Furthermore, it will be clear to those skilled in the art that multipliers 703-1 through 703-M can be pooled among multiple users and the output of the multipliers routed to a coherent combiner associated with that user. When multipliers 703-1 through 703-Mare pooled among multiple users, switch controller 701 can apportion the multipliers among the users based on, for example, a measure of the frame-error rate of the estimated signal, I(n), for each user, or the user's desired level of channel quality, or a combination of the two, etc. In some embodiments in which multipliers 703-1 through 703-M can be pooled among multiple users, a second NM switch (not shown) is interposed between multipliers 703-1 through 703-M and the respective combiners to ensure that the appropriate multiplier products are routed to the proper combiners. The second NM switch advantageously performs the inverse routing of NM switch 700 and can be also controlled by switch controller 701, in well-known fashion.

Illustrative Embodiment #3--Reconfigurable Multipliers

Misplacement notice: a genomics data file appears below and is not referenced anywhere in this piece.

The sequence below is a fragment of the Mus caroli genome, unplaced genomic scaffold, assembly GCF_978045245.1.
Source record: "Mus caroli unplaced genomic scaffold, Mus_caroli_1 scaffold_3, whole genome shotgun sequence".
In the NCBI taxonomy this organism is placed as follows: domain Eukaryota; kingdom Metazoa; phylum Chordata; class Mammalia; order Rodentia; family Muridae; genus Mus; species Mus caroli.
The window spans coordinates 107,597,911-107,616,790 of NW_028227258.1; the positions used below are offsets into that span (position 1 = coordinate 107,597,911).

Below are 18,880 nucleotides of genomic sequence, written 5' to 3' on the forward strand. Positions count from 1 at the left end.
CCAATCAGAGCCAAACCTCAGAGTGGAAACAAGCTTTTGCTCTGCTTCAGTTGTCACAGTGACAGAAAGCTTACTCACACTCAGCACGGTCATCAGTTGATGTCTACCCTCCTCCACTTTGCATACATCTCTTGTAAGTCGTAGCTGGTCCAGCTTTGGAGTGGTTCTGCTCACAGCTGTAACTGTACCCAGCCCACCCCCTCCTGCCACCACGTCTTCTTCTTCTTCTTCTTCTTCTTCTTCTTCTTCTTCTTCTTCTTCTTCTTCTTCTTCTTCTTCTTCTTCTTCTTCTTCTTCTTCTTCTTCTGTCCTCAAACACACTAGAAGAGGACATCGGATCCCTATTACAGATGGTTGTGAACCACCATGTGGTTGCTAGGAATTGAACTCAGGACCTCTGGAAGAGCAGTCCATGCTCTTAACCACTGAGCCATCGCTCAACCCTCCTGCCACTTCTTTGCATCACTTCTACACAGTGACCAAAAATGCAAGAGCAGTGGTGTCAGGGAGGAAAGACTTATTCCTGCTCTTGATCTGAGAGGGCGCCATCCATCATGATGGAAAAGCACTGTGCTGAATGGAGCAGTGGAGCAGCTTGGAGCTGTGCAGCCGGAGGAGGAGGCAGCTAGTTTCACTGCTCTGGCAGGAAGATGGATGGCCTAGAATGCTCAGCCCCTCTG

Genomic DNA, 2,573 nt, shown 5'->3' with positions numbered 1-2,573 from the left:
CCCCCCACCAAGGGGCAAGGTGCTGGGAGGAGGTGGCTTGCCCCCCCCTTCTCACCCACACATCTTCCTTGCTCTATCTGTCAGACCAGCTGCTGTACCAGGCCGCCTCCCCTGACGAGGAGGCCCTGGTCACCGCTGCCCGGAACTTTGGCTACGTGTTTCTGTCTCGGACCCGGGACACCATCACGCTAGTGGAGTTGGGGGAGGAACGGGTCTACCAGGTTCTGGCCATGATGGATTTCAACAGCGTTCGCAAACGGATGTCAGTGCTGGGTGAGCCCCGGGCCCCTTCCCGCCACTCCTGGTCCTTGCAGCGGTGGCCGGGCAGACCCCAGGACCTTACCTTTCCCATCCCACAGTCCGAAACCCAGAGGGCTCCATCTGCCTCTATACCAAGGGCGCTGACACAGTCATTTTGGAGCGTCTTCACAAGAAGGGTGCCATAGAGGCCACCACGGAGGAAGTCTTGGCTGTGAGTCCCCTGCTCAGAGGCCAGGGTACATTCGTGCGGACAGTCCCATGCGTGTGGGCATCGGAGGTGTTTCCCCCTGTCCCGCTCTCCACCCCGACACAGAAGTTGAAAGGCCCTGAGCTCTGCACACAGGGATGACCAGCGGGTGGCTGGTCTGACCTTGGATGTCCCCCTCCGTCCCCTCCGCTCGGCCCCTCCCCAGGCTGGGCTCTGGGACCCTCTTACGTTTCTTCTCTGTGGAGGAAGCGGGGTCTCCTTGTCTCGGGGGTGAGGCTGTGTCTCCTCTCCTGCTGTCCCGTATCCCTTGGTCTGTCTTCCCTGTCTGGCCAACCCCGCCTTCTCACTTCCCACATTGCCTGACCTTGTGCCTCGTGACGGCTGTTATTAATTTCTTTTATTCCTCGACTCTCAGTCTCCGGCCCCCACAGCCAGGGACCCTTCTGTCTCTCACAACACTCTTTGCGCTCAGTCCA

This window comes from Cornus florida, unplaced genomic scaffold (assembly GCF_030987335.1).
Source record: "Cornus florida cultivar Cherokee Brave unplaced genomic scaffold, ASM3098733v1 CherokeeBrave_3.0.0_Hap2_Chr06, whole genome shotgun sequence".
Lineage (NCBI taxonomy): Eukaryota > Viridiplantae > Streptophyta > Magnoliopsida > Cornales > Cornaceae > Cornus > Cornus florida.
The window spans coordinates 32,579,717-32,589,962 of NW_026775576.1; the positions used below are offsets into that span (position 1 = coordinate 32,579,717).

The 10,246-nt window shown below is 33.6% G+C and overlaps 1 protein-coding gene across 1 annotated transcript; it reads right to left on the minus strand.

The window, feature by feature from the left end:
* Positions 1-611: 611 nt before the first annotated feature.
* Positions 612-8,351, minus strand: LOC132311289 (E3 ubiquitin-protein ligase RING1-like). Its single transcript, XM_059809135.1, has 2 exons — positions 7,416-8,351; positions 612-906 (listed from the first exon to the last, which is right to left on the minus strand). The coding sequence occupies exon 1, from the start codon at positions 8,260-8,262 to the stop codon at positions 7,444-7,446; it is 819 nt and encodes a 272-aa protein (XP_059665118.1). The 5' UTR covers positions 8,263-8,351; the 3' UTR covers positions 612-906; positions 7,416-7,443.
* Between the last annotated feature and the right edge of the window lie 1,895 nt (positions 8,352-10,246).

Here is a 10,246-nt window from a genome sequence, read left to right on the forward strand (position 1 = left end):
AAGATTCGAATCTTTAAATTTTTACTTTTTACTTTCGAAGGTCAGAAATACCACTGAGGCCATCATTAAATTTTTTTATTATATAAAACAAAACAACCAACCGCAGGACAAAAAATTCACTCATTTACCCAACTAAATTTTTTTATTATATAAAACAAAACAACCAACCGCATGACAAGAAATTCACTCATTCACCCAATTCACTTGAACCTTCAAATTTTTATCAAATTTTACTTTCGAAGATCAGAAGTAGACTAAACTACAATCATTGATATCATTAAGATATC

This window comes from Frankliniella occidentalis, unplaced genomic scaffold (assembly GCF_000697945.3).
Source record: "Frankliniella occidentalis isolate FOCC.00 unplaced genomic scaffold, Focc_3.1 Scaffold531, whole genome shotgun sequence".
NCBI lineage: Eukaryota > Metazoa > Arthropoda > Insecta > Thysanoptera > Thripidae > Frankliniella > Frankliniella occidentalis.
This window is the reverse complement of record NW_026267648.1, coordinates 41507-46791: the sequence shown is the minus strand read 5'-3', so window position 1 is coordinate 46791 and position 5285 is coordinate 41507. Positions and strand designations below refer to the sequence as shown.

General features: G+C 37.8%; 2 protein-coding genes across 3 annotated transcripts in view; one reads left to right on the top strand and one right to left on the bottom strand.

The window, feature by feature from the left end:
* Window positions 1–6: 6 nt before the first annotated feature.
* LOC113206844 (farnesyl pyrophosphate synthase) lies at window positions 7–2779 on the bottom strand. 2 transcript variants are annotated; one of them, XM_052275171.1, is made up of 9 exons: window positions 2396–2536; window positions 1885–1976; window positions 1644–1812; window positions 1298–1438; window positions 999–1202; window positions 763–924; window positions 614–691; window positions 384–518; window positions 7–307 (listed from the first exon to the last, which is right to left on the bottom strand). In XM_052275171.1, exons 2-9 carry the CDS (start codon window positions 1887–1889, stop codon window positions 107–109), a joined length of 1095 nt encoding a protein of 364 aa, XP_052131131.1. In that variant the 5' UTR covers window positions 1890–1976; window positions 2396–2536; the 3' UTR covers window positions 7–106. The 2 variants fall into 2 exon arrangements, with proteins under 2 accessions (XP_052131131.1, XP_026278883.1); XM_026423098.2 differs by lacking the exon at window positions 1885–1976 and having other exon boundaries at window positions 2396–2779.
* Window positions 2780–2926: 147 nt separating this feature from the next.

FIG. 8 depicts receiver 800 in accordance with the first illustrative embodiment of the present invention, which can be implemented in either a wireless terminal or in a wireless base station. Receiver 800 advantageously comprises: antenna 801, radio front-end 802 and rake receiver 805, which comprises: a bank of N rake receiver fingers, 807-1 through 807-N, Reconfigurable multiplier 811 and coherent combiner 812, interconnected as shown.

Antenna 801 advantageously receives a composite signal, in well-known fashion, and feeds the composite signal to radio front-end 802, which amplifies and down-converts it also in well-known fashion. The composite signal leaves radio front-end 802 and is received by rake receiver 805, which analyzes the composite signal, in well-known fashion, and assigns each of the strongest constituent signals in the composite signal to one of the N rake receiver fingers, 807-1 through 807-N, as in the above-described illustrative embodiments.